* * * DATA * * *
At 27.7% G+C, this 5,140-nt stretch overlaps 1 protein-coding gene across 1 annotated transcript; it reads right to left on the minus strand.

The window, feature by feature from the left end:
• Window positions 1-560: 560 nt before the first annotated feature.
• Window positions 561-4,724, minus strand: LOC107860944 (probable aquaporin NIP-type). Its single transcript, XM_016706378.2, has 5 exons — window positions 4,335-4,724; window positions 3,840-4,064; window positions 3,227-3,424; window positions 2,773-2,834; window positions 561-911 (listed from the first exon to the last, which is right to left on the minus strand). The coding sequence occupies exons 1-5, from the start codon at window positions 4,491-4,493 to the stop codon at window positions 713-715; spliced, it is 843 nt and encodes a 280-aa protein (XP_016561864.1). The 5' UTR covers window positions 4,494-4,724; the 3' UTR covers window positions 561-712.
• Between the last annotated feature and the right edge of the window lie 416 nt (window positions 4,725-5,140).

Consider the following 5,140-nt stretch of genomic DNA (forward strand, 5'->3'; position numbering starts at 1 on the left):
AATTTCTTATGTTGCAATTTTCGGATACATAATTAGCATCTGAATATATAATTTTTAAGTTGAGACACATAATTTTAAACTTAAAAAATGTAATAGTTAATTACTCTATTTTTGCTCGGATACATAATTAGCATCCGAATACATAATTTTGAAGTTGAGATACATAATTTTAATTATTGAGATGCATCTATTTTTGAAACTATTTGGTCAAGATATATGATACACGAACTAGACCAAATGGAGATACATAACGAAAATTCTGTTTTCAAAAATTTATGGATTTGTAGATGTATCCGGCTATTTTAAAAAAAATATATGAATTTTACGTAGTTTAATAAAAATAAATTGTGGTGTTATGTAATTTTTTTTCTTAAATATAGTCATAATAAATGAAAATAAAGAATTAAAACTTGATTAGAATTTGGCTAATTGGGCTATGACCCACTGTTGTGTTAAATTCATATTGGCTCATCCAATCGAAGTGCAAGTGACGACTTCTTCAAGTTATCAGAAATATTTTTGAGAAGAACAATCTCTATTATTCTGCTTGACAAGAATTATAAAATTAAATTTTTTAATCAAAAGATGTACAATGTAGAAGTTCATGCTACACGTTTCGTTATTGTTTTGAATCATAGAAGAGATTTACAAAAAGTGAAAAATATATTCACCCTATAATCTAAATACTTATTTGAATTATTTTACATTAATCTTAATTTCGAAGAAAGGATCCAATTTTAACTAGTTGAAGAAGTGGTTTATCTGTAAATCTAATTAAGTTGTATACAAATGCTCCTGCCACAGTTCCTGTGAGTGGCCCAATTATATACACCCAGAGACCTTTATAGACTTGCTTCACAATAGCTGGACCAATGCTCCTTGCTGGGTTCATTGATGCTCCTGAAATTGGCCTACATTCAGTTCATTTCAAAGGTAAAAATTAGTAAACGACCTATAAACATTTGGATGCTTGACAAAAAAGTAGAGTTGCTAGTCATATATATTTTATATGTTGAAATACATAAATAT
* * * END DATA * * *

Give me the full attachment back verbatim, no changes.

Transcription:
At 27.7% G+C, this 5,140-nt stretch overlaps 1 protein-coding gene across 1 annotated transcript; it reads right to left on the minus strand.

The window, feature by feature from the left end:
• Window positions 1-560: 560 nt before the first annotated feature.
• Window positions 561-4,724, minus strand: LOC107860944 (probable aquaporin NIP-type). Its single transcript, XM_016706378.2, has 5 exons — window positions 4,335-4,724; window positions 3,840-4,064; window positions 3,227-3,424; window positions 2,773-2,834; window positions 561-911 (listed from the first exon to the last, which is right to left on the minus strand). The coding sequence occupies exons 1-5, from the start codon at window positions 4,491-4,493 to the stop codon at window positions 713-715; spliced, it is 843 nt and encodes a 280-aa protein (XP_016561864.1). The 5' UTR covers window positions 4,494-4,724; the 3' UTR covers window positions 561-712.
• Between the last annotated feature and the right edge of the window lie 416 nt (window positions 4,725-5,140).

Consider the following 5,140-nt stretch of genomic DNA (forward strand, 5'->3'; position numbering starts at 1 on the left):
AATTTCTTATGTTGCAATTTTCGGATACATAATTAGCATCTGAATATATAATTTTTAAGTTGAGACACATAATTTTAAACTTAAAAAATGTAATAGTTAATTACTCTATTTTTGCTCGGATACATAATTAGCATCCGAATACATAATTTTGAAGTTGAGATACATAATTTTAATTATTGAGATGCATCTATTTTTGAAACTATTTGGTCAAGATATATGATACACGAACTAGACCAAATGGAGATACATAACGAAAATTCTGTTTTCAAAAATTTATGGATTTGTAGATGTATCCGGCTATTTTAAAAAAAATATATGAATTTTACGTAGTTTAATAAAAATAAATTGTGGTGTTATGTAATTTTTTTTCTTAAATATAGTCATAATAAATGAAAATAAAGAATTAAAACTTGATTAGAATTTGGCTAATTGGGCTATGACCCACTGTTGTGTTAAATTCATATTGGCTCATCCAATCGAAGTGCAAGTGACGACTTCTTCAAGTTATCAGAAATATTTTTGAGAAGAACAATCTCTATTATTCTGCTTGACAAGAATTATAAAATTAAATTTTTTAATCAAAAGATGTACAATGTAGAAGTTCATGCTACACGTTTCGTTATTGTTTTGAATCATAGAAGAGATTTACAAAAAGTGAAAAATATATTCACCCTATAATCTAAATACTTATTTGAATTATTTTACATTAATCTTAATTTCGAAGAAAGGATCCAATTTTAACTAGTTGAAGAAGTGGTTTATCTGTAAATCTAATTAAGTTGTATACAAATGCTCCTGCCACAGTTCCTGTGAGTGGCCCAATTATATACACCCAGAGACCTTTATAGACTTGCTTCACAATAGCTGGACCAATGCTCCTTGCTGGGTTCATTGATGCTCCTGAAATTGGCCTACATTCAGTTCATTTCAAAGGTAAAAATTAGTAAACGACCTATAAACATTTGGATGCTTGACAAAAAAGTAGAGTTGCTAGTCATATATATTTTATATGTTGAAATACATAAATAT